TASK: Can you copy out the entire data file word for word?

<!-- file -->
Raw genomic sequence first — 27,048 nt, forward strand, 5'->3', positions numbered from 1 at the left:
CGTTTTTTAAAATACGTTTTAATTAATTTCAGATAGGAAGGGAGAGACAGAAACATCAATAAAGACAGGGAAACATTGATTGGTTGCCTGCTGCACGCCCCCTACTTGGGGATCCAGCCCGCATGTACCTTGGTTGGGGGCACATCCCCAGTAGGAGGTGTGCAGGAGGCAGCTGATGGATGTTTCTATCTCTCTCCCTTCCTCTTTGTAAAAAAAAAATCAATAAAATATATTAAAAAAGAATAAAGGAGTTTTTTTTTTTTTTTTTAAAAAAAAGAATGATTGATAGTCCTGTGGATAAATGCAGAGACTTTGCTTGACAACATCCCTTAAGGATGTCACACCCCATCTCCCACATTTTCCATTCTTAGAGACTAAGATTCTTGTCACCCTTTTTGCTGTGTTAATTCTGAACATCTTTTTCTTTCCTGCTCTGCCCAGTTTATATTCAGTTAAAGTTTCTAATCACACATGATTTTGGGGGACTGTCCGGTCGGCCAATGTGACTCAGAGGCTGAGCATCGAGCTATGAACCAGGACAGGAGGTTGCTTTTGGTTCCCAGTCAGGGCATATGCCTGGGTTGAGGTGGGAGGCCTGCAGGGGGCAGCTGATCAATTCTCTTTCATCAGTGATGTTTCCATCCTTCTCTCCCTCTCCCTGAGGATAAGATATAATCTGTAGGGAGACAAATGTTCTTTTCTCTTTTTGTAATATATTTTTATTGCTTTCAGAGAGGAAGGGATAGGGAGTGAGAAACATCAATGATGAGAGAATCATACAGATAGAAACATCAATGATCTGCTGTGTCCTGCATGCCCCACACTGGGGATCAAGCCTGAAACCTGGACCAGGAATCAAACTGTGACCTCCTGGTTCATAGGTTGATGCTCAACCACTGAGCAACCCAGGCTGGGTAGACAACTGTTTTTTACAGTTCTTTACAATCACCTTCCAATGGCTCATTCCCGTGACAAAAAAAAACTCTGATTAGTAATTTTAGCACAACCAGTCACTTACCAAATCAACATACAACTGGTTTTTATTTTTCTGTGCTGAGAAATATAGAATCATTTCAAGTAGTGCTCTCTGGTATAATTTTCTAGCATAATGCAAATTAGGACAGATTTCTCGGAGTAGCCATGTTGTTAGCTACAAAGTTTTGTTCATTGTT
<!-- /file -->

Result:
Raw genomic sequence first — 27,048 nt, forward strand, 5'->3', positions numbered from 1 at the left:
CGTTTTTTAAAATACGTTTTAATTAATTTCAGATAGGAAGGGAGAGACAGAAACATCAATAAAGACAGGGAAACATTGATTGGTTGCCTGCTGCACGCCCCCTACTTGGGGATCCAGCCCGCATGTACCTTGGTTGGGGGCACATCCCCAGTAGGAGGTGTGCAGGAGGCAGCTGATGGATGTTTCTATCTCTCTCCCTTCCTCTTTGTAAAAAAAAAATCAATAAAATATATTAAAAAAGAATAAAGGAGTTTTTTTTTTTTTTTTTAAAAAAAAGAATGATTGATAGTCCTGTGGATAAATGCAGAGACTTTGCTTGACAACATCCCTTAAGGATGTCACACCCCATCTCCCACATTTTCCATTCTTAGAGACTAAGATTCTTGTCACCCTTTTTGCTGTGTTAATTCTGAACATCTTTTTCTTTCCTGCTCTGCCCAGTTTATATTCAGTTAAAGTTTCTAATCACACATGATTTTGGGGGACTGTCCGGTCGGCCAATGTGACTCAGAGGCTGAGCATCGAGCTATGAACCAGGACAGGAGGTTGCTTTTGGTTCCCAGTCAGGGCATATGCCTGGGTTGAGGTGGGAGGCCTGCAGGGGGCAGCTGATCAATTCTCTTTCATCAGTGATGTTTCCATCCTTCTCTCCCTCTCCCTGAGGATAAGATATAATCTGTAGGGAGACAAATGTTCTTTTCTCTTTTTGTAATATATTTTTATTGCTTTCAGAGAGGAAGGGATAGGGAGTGAGAAACATCAATGATGAGAGAATCATACAGATAGAAACATCAATGATCTGCTGTGTCCTGCATGCCCCACACTGGGGATCAAGCCTGAAACCTGGACCAGGAATCAAACTGTGACCTCCTGGTTCATAGGTTGATGCTCAACCACTGAGCAACCCAGGCTGGGTAGACAACTGTTTTTTACAGTTCTTTACAATCACCTTCCAATGGCTCATTCCCGTGACAAAAAAAAACTCTGATTAGTAATTTTAGCACAACCAGTCACTTACCAAATCAACATACAACTGGTTTTTATTTTTCTGTGCTGAGAAATATAGAATCATTTCAAGTAGTGCTCTCTGGTATAATTTTCTAGCATAATGCAAATTAGGACAGATTTCTCGGAGTAGCCATGTTGTTAGCTACAAAGTTTTGTTCATTGTT